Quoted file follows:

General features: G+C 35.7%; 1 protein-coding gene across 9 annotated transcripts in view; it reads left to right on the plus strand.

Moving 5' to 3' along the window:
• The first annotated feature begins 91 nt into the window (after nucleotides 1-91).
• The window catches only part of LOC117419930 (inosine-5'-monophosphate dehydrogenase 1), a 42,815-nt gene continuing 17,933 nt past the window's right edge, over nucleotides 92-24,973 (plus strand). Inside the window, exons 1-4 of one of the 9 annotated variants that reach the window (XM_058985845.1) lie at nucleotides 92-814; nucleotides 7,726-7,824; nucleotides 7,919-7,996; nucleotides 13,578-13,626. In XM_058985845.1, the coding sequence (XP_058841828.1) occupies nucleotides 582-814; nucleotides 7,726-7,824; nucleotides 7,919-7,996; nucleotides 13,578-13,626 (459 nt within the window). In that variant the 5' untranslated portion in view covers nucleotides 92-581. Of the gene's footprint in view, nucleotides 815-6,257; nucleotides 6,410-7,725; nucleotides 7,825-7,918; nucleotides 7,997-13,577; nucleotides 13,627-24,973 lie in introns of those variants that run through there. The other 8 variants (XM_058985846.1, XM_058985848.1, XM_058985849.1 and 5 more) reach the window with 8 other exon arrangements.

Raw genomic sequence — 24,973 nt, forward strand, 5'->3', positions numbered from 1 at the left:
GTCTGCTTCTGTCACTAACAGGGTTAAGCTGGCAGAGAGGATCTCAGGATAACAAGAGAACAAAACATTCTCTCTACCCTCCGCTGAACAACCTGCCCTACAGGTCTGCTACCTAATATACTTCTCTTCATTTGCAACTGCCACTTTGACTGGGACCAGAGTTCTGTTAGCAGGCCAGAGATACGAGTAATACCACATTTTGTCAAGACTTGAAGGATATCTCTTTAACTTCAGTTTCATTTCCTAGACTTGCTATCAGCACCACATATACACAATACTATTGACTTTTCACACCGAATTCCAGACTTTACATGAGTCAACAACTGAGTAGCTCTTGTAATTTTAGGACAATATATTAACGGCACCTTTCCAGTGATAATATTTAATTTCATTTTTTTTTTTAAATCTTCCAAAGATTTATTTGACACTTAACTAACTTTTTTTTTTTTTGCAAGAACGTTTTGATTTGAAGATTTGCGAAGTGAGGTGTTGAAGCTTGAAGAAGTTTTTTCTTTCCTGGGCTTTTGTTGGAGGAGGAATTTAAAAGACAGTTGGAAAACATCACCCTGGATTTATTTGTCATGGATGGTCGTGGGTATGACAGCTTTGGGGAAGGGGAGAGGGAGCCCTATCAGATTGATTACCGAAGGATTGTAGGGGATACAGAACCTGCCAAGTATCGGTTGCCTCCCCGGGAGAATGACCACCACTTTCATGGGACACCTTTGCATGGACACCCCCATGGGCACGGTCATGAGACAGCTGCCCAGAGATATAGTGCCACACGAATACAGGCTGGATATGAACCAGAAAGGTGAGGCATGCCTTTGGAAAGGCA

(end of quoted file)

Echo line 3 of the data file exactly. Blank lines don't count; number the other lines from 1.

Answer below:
• The first annotated feature begins 91 nt into the window (after nucleotides 1-91).